Eran Pick, Nicolas Daniel Ranson and Christophe Bardeau - barrel tasting at Tzora WineryFrom there, we moved to the barrel room and Eran let us taste some of the upcoming wines, including another crazy QPR crushing wine; the 2012 Judean Hills blend wine, the baseline wine for the winery and clear winner for sure! The wine is insanely blue, red, black, luscious, and layered and an out-and-out steal for 25 or so dollars. We were then tested to guess a varietal or two in some blind tasting – I am proud to say I “guessed” correctly and it was for a blend that the winery will soon be releasing, which was lovely and will need sometime to come together. Finally, we tasted a very unique wine, a wine I asked if we could taste, some of the 2013 Oseleta! Tzora has a very small plot of some 100 vines of this revived variety, that was gifted to them Mr. Sandro Boskaini, owner of Masi Winery, in Italy. When we had a chance to taste the wine, it was like licking the inside of a tea bag soaked in luscious jammy fruit – insane mind blowing tannin. It makes Alicante Bouchet seem timid in comparison.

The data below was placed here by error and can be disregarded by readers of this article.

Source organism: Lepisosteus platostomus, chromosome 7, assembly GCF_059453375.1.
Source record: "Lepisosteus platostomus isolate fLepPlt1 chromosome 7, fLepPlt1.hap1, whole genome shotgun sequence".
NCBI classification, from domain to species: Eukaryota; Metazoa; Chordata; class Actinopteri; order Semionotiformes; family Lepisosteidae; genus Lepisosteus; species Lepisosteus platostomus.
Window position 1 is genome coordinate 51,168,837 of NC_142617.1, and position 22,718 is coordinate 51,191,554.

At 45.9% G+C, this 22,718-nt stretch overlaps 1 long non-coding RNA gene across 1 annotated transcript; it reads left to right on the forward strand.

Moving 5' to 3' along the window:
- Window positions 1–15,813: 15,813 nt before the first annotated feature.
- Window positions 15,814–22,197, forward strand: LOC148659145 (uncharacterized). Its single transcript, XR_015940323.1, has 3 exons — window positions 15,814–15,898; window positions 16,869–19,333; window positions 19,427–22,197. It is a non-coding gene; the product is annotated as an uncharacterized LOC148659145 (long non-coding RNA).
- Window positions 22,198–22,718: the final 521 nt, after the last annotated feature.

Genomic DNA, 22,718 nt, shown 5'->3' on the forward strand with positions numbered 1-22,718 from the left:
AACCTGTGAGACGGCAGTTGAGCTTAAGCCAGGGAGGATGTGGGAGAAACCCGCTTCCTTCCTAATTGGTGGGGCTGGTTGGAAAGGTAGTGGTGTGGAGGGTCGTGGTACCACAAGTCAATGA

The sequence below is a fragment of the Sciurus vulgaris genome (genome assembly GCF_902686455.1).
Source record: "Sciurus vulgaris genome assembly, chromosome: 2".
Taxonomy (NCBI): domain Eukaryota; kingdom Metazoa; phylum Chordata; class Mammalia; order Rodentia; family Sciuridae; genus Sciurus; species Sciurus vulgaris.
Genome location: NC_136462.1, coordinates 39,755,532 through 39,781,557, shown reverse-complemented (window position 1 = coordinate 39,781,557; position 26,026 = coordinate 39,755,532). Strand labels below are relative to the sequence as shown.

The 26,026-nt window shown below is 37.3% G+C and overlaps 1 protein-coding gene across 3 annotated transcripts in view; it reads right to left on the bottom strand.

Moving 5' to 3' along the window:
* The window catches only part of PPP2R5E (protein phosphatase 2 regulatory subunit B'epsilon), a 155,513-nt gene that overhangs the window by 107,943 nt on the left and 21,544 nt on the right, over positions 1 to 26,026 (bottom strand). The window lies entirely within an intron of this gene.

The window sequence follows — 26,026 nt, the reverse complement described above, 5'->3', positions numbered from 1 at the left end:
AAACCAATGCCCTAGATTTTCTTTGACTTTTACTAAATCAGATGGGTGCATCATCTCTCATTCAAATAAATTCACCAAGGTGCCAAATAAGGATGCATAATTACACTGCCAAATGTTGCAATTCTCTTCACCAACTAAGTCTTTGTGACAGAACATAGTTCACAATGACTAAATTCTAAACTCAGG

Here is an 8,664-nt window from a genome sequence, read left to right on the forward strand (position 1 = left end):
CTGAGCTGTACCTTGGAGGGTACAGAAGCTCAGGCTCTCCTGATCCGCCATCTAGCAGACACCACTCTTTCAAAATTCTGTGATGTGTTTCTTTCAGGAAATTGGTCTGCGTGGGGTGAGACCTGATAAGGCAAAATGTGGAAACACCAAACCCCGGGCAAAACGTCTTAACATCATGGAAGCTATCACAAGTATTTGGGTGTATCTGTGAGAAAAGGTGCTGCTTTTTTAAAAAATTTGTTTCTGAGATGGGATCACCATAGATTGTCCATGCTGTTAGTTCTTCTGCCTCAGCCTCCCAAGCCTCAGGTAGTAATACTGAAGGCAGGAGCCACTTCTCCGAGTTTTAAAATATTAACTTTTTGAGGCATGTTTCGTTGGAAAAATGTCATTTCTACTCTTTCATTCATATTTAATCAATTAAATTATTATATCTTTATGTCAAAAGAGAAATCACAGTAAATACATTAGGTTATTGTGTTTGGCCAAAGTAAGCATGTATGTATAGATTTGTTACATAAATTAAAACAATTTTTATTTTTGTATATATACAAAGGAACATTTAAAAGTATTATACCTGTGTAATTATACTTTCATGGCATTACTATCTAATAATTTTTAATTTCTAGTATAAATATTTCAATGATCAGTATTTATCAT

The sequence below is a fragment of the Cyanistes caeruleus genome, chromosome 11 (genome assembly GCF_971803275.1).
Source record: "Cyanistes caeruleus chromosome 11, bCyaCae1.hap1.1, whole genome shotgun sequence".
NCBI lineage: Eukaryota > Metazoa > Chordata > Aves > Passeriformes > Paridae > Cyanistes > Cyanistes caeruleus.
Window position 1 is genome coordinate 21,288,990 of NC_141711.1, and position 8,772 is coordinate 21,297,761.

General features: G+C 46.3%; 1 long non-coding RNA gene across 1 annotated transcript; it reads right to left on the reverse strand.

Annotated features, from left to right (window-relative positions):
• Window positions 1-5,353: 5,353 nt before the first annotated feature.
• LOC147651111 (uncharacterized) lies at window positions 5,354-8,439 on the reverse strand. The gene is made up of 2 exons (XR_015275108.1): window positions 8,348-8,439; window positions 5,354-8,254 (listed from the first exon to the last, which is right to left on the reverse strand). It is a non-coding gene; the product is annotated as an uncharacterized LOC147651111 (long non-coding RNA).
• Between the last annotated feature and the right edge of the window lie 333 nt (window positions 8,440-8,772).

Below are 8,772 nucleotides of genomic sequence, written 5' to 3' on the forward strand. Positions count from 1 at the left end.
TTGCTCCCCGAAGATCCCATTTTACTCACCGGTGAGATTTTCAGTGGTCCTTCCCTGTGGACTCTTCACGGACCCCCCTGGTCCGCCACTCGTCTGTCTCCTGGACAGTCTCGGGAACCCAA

Eran Pick, Nicolas Daniel Ranson and Christophe Bardeau with 2011 Echo de Roses Camille at Tzora WineryThe varietal was seemingly lost from Italy’s heritage, until some of Masi’s workers found a few vines and nursed them to health, in the 80s, and then they decided to plant a vineyard of them. Oseleta is characterized as a grape of small diameter, with high levels of tannin and acid, notes we clearly picked up. It also has some floral notes, though I missed those when tasting the wine. Instead, when I tasted the wine I first realized the deeply purple color that infused my glass, and then I when I tasted the wine it showed with intense tannin, great fruit structure, along with tar, mineral, and earth notes.

My many thanks to Eran Pick and Uri Ran, for allowing me to “crash” the party. Of course my many thanks to Nicolas Daniel Ranson and Christophe Bardeau for allowing me to tag along and take in all that they had to share. Finally, my many thanks to the Tzora Winery for sharing their wonderful wines with us – my notes follow below: